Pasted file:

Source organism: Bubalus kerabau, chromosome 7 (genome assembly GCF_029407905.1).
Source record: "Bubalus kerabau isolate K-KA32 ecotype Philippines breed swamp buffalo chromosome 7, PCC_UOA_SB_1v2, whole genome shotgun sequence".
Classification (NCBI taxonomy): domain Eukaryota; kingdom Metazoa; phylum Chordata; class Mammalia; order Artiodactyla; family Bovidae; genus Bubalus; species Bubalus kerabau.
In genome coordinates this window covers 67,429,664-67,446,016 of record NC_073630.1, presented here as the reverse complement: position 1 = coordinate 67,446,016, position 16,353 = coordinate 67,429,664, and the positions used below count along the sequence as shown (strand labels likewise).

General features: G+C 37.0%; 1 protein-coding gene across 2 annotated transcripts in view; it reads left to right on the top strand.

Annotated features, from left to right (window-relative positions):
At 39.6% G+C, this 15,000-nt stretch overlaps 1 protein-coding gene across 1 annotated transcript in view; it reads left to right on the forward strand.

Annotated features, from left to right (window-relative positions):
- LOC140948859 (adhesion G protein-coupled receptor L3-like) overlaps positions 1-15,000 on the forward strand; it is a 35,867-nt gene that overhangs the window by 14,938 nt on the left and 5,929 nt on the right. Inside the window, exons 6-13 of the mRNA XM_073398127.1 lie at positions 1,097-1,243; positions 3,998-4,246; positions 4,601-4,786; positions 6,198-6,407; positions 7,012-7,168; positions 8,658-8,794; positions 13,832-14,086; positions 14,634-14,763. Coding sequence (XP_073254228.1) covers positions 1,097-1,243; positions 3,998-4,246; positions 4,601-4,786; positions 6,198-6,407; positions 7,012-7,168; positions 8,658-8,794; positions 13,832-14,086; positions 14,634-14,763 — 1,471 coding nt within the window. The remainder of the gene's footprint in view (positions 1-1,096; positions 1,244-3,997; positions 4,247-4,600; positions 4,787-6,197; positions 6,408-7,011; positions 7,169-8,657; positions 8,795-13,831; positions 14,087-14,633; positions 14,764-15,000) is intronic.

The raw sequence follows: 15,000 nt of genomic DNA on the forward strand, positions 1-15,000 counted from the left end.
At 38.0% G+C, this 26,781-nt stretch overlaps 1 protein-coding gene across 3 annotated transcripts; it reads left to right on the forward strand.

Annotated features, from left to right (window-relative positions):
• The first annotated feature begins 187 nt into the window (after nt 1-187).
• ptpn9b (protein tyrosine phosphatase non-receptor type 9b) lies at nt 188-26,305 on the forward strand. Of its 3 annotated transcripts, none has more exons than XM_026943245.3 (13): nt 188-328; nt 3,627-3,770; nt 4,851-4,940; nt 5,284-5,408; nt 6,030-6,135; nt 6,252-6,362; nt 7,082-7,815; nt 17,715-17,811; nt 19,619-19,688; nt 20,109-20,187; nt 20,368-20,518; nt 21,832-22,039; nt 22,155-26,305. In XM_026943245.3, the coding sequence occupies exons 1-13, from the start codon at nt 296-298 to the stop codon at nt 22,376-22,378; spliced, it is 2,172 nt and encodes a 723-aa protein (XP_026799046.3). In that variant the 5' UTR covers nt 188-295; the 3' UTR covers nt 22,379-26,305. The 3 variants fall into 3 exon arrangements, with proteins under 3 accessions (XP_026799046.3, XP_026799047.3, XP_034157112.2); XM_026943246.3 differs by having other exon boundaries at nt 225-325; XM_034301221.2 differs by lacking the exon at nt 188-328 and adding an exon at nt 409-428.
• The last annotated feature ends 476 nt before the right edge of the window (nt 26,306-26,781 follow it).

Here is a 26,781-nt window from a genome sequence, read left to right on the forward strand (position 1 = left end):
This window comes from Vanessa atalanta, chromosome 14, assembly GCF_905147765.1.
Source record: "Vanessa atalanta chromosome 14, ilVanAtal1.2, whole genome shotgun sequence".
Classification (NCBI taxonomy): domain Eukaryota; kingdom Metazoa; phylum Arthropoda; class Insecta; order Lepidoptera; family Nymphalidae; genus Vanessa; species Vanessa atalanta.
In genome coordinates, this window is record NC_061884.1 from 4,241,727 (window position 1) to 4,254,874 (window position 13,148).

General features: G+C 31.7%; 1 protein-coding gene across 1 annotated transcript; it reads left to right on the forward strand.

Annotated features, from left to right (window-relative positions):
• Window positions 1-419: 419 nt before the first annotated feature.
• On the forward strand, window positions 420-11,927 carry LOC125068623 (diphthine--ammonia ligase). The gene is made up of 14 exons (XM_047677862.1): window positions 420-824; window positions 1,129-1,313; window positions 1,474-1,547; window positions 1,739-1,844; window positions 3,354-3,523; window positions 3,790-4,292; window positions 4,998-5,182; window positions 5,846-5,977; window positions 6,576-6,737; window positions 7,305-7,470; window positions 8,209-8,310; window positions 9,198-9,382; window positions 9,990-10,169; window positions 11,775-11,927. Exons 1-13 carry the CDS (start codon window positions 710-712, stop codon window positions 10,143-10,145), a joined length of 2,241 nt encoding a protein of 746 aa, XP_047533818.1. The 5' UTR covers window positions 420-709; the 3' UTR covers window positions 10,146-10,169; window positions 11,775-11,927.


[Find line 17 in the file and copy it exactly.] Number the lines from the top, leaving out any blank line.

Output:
This window comes from Vanessa atalanta, chromosome 14, assembly GCF_905147765.1.